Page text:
At any rate, my personal opinion is that this pump and control belongs to the building and/or landlord and as a tenant curiousone has no legitimate reason for futzing with it. If he/she has a problem with the pump he/she has to notify the management of the building of the problem.
 
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Old 06-16-16, 11:09 PM
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Hey guys thanks for the replies.

So the situation is that we own the apartment.. but the way things work in Egypt is nothing like that back in the states or in an civilized country lol.. So basically the pump is shared between the 6th and the 7th floor because there is very little water pressure for the public mains..

The pump itself has a pressure switch and will turn on and off however the problem is as Furd mentioned there is a leak in a pipe that is nearly impossible to reach due to an illegal building next to us and illegal modifications in our building, so the pump would run nearly all the time.. and since the way it works here in Egypt both apartments are responsible for the pump and replacing it if it breaks and maintaining it. The building owners build and then sell the apartments and really only retain part of the rights to the land the rest is for the apt owners. In addition the pump itself is strong enough to be used be at the same time by both apartments.

As far as the wiring goes right now if you turn both switches on the one that is turned on second will blow a fuse which leads me to believe that the wiring is too independent circuits or even from the different apartments. And there is no pump room they just attach the pump to the wall with some metal anchors and run electricity to it from where ever they can when they installed it.. most of the things done here are not done correctly or in a way that makes sense logically.. so don't give yourselves a headache trying to figure out why they did something that doesn't make sense.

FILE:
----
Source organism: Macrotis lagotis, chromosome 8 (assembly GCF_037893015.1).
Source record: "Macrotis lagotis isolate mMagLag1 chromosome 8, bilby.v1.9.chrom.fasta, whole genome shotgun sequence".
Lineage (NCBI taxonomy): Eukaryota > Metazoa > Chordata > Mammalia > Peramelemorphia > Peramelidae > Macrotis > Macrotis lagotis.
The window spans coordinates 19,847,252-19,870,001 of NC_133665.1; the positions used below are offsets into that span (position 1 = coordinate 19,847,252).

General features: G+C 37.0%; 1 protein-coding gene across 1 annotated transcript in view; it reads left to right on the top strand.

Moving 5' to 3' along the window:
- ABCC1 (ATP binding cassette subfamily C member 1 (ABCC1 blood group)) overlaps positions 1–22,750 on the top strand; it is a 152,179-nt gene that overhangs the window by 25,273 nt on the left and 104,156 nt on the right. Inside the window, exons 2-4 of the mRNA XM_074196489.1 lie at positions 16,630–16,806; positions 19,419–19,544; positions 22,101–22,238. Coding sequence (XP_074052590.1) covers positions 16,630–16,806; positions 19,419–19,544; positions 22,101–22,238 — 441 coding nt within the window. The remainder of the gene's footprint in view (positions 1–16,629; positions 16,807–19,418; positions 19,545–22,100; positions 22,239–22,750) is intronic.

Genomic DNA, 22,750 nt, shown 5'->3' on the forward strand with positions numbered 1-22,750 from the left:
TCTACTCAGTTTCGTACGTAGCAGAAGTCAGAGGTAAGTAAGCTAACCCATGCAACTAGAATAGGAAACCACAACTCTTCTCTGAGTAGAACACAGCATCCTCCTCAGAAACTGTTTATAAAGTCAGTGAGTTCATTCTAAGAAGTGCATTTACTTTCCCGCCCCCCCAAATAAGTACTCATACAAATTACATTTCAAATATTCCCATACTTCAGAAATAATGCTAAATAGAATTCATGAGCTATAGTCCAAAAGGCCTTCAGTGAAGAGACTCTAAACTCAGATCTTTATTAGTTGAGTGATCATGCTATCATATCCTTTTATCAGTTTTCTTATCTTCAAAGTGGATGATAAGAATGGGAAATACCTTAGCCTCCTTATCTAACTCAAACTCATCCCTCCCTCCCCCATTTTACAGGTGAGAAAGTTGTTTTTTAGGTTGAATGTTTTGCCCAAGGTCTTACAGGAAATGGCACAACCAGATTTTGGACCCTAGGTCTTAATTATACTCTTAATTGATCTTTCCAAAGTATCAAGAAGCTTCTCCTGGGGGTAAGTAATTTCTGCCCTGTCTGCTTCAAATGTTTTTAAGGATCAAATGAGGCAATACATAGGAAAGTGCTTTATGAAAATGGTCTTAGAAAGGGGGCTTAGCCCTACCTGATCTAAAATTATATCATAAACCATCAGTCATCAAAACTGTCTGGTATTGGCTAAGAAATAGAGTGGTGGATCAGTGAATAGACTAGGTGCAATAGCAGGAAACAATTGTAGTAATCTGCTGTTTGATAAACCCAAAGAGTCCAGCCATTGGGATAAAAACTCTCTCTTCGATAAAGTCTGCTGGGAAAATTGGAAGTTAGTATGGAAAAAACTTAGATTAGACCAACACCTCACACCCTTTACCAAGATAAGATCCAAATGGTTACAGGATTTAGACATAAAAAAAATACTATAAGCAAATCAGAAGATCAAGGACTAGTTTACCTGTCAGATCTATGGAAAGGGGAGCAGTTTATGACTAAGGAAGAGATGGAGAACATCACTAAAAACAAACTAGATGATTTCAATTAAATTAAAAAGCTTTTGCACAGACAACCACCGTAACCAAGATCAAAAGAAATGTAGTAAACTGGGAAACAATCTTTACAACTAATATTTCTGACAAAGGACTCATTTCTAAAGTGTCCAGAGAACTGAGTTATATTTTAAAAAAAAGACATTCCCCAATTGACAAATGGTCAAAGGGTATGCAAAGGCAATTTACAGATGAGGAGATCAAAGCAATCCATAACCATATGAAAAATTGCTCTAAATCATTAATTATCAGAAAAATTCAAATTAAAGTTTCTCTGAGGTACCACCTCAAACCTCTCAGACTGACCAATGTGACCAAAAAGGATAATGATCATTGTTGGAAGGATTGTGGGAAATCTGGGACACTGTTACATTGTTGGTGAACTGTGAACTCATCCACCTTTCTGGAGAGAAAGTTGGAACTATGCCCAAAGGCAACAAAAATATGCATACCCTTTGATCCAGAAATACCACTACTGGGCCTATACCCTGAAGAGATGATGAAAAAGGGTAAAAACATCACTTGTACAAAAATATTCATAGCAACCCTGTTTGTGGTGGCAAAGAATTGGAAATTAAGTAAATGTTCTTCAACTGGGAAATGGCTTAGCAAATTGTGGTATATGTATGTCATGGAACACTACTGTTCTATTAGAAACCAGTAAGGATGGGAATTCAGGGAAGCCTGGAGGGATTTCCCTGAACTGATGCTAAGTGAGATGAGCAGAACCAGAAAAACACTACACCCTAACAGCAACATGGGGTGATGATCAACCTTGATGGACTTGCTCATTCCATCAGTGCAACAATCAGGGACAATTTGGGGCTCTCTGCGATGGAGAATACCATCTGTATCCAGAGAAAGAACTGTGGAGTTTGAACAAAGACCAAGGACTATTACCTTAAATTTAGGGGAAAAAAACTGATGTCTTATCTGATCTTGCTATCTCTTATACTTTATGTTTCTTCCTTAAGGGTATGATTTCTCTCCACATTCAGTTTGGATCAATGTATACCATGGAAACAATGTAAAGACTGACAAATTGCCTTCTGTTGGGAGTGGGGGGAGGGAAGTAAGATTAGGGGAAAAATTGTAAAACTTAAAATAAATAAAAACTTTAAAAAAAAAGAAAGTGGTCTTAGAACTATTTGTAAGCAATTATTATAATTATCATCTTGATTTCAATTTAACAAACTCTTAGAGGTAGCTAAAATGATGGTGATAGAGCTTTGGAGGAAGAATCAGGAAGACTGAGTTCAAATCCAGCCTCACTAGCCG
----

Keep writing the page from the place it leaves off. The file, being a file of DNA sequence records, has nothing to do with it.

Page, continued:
In the diagram I should the green box does not exist I was merely asking about what should that green box be.. I know its possible to set it up so if one switch is on the other will basically be redundant until the 1st switch is turned off.. when I asked the electrician he said its not possible (but again take this with a grain of salt.. they don't like to do more work then they have too and are many times ignorant of the proper way or the possible ways)...

I think I will go with the solution of the using one power source coming from one of my breakers and putting parallel switches as I believe it allows for the "redundant switch".. if someone could explain it a little further i would appreciate it though
 
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Old 06-16-16, 11:18 PM
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Thanks for the reply AllanJ as I said in my general reply the pump is strong enough for both apartments to use the water at the same time. However i looked at your diagram and explanation and I just want to clarify something.. if I do it this way by putting DPTP switch in my apartment and connecting the apartments switch below to it.. We can't both have the switches "On" correct? if mine is in the up position his will have to be in the down? and if switch mine to down when his is down it will still shut off the pump? he will have to make it opposite of mine again